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The Rules of "Green" Marketing

by Jacquelyn A. Ottman  |  
January 31, 2006

If you think your customer isn't concerned about environmental issues, or won't pay a premium for products that are more eco-responsible, think again. You may just find an opportunity to enhance your product's performance and strengthen your customer's loyalty—and command a higher price.

Like all new products, green products have had their share of whoppers: remember General Motors' EV1 electric car? Hefty's photodegradable trash bags? Earthlight compact fluorescent light bulbs? All these were doomed to the "green graveyard" for refusing to address one of the key rules of green marketing success: balance environmental issues with primary customer needs.

Happily, for every product that's failed there are many others that incorporated the lessons of good green marketing and achieved success. What did the losers fail to do? What did the winners do differently? Here's how you can incorporate those lessons to uncover a potent new source of opportunity for your own business.

The Rules of Green Marketing

The first rule of green marketing is the first of rule of marketing: Focus on customer benefits—i.e., the primary reason consumers buy certain products in the first place. Keep in mind that environmental benefits are important to consumers, but they are not the primary reason for all but "deep green" consumers' preferring one product over another; so treat them as good, value-added secondary benefits.

Next, keep in mind that for green marketing to work, it is important that customers...

  • Be aware of and concerned about the environmental issues that your product addresses. (Polls suggest that consumers are segmented around issues of personal health and wellness, resource conservation, and wildlife protection.)

  • Feel that by using your product they will make a difference, as one consumer or in concert with all other consumers. This is called "empowerment."

  • Believe your claims. This is true not only for businesses in general, it's especially true for green businesses, where claims are often intangible and a history of misleading claims has left a negative legacy for legitimate companies.

  • Feel your product will work as well as non-green alternatives. This reflects lingering misperceptions from the days when natural laundry detergents left clothes dingy, and fluorescent light bulbs sputtered.

  • Can afford any premiums. Some can't afford premiums for any kind of product, green or not. Of course, the more you offer, the more consumers may be willing to pay.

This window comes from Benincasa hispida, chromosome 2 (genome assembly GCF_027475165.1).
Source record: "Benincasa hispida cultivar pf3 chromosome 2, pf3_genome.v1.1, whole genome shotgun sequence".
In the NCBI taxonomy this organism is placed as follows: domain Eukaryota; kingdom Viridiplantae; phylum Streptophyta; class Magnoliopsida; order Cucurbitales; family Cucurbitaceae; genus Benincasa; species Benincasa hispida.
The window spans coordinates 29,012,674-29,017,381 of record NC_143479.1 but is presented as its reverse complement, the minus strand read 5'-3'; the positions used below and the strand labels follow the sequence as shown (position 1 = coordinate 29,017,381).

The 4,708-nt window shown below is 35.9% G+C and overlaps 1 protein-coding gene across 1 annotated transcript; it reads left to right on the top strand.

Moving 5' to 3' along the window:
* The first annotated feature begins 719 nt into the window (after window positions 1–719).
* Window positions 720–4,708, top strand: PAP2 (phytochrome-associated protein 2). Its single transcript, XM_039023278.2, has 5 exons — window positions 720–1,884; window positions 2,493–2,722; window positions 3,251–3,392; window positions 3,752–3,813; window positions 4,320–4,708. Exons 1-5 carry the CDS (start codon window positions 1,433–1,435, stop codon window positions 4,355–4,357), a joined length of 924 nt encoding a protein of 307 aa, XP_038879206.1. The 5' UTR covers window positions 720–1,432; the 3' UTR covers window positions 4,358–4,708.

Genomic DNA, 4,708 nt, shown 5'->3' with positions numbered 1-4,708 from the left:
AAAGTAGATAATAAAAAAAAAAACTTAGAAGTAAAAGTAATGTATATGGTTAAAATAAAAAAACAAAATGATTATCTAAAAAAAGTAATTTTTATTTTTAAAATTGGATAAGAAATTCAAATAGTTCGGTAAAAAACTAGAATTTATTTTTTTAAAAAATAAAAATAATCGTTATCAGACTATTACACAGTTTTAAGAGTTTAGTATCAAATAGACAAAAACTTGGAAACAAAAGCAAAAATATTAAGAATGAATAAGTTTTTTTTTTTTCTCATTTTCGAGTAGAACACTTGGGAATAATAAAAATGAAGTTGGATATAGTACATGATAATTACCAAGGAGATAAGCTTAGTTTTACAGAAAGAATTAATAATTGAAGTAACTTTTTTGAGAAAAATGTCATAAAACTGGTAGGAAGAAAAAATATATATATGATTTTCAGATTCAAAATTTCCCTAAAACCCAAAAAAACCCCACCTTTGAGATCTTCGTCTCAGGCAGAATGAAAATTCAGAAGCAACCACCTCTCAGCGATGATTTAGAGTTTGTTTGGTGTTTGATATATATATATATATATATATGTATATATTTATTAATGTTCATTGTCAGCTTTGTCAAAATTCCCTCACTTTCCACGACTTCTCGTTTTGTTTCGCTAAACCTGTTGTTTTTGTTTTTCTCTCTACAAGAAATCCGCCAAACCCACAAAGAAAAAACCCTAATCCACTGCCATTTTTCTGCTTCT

Shedding Light on Lifecycle Benefits

Philips Lighting's first shot at marketing a standalone compact fluorescent light (CFL) bulb was as clumsy as the funny-looking bulb that didn't fit most lamps. To boot, its "EarthLight" name confused consumers. (I thought it was some type of plant light.) And at $15 each versus 75 cents for incandescent bulbs, Earth Light couldn't climb out of its deep green niche.

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Jacquelyn A. Ottman is president of J. Ottman Consulting, Inc., advisers to industry on green marketing and eco-innovation. She is the author of Green Marketing: Opportunity for Innovation. Contact her via (

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  • by Count DaMoney Thu Jan 29, 2009 via web

    This is very true with most eco-friendly products. It should be an added benefit to the customer, but not the sole reason why they buy it.

    People will likely choose one product over another if it doesn't harm the environment (being that both products are relatively the same)

  • by manoj Wed Sep 16, 2009 via web

    it is a vary nice article.


  • by ritu rana,hoshiarpur,punjab Wed Jun 2, 2010 via web

    After read this whole article or ottman book m geting fan of this article.yeah consumer is the most important factor in our market.because in the coming time green products are going to ecome neccesity of evry consumer.along with a time consumer green product consumption is very important & should have to accept by all buddies.other wise we all are going in a dark era.

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